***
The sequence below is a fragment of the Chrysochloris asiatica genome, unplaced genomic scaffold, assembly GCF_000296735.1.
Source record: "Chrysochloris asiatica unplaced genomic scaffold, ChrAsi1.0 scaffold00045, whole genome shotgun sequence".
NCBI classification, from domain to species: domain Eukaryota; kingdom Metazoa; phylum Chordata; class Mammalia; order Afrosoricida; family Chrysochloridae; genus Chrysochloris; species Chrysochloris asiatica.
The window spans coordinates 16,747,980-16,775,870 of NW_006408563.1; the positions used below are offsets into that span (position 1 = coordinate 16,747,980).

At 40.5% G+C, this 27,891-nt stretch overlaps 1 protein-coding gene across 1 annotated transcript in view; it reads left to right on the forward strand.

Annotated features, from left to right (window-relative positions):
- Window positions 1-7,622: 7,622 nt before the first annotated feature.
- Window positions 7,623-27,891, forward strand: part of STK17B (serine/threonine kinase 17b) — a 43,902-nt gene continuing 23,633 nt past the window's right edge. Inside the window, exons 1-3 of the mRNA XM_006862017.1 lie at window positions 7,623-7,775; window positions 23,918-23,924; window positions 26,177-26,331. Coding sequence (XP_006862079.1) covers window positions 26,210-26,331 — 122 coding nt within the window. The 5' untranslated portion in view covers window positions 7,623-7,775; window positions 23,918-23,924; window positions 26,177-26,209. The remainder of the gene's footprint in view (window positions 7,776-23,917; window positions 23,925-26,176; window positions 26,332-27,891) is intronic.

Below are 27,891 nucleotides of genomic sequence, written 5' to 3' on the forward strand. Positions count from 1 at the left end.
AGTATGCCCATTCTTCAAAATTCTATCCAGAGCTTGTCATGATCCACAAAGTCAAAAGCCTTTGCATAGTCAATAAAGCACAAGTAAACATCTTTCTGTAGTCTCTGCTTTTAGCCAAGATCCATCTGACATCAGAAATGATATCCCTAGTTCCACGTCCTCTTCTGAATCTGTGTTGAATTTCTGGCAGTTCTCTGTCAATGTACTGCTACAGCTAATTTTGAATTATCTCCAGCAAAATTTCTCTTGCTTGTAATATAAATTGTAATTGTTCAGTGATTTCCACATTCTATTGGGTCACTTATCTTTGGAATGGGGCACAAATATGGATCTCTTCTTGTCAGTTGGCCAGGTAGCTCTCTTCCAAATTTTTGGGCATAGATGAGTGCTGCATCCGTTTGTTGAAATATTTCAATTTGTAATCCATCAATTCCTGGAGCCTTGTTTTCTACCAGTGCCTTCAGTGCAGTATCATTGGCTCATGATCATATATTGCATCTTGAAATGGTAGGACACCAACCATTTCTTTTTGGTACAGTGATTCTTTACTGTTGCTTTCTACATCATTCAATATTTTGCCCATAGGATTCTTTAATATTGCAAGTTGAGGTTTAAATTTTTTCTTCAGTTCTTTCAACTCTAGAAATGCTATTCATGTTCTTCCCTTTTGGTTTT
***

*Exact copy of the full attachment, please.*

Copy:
The sequence below is a fragment of the Chrysochloris asiatica genome, unplaced genomic scaffold, assembly GCF_000296735.1.
Source record: "Chrysochloris asiatica unplaced genomic scaffold, ChrAsi1.0 scaffold00045, whole genome shotgun sequence".
NCBI classification, from domain to species: domain Eukaryota; kingdom Metazoa; phylum Chordata; class Mammalia; order Afrosoricida; family Chrysochloridae; genus Chrysochloris; species Chrysochloris asiatica.
The window spans coordinates 16,747,980-16,775,870 of NW_006408563.1; the positions used below are offsets into that span (position 1 = coordinate 16,747,980).

At 40.5% G+C, this 27,891-nt stretch overlaps 1 protein-coding gene across 1 annotated transcript in view; it reads left to right on the forward strand.

Annotated features, from left to right (window-relative positions):
- Window positions 1-7,622: 7,622 nt before the first annotated feature.
- Window positions 7,623-27,891, forward strand: part of STK17B (serine/threonine kinase 17b) — a 43,902-nt gene continuing 23,633 nt past the window's right edge. Inside the window, exons 1-3 of the mRNA XM_006862017.1 lie at window positions 7,623-7,775; window positions 23,918-23,924; window positions 26,177-26,331. Coding sequence (XP_006862079.1) covers window positions 26,210-26,331 — 122 coding nt within the window. The 5' untranslated portion in view covers window positions 7,623-7,775; window positions 23,918-23,924; window positions 26,177-26,209. The remainder of the gene's footprint in view (window positions 7,776-23,917; window positions 23,925-26,176; window positions 26,332-27,891) is intronic.

Below are 27,891 nucleotides of genomic sequence, written 5' to 3' on the forward strand. Positions count from 1 at the left end.
AGTATGCCCATTCTTCAAAATTCTATCCAGAGCTTGTCATGATCCACAAAGTCAAAAGCCTTTGCATAGTCAATAAAGCACAAGTAAACATCTTTCTGTAGTCTCTGCTTTTAGCCAAGATCCATCTGACATCAGAAATGATATCCCTAGTTCCACGTCCTCTTCTGAATCTGTGTTGAATTTCTGGCAGTTCTCTGTCAATGTACTGCTACAGCTAATTTTGAATTATCTCCAGCAAAATTTCTCTTGCTTGTAATATAAATTGTAATTGTTCAGTGATTTCCACATTCTATTGGGTCACTTATCTTTGGAATGGGGCACAAATATGGATCTCTTCTTGTCAGTTGGCCAGGTAGCTCTCTTCCAAATTTTTGGGCATAGATGAGTGCTGCATCCGTTTGTTGAAATATTTCAATTTGTAATCCATCAATTCCTGGAGCCTTGTTTTCTACCAGTGCCTTCAGTGCAGTATCATTGGCTCATGATCATATATTGCATCTTGAAATGGTAGGACACCAACCATTTCTTTTTGGTACAGTGATTCTTTACTGTTGCTTTCTACATCATTCAATATTTTGCCCATAGGATTCTTTAATATTGCAAGTTGAGGTTTAAATTTTTTCTTCAGTTCTTTCAACTCTAGAAATGCTATTCATGTTCTTCCCTTTTGGTTTT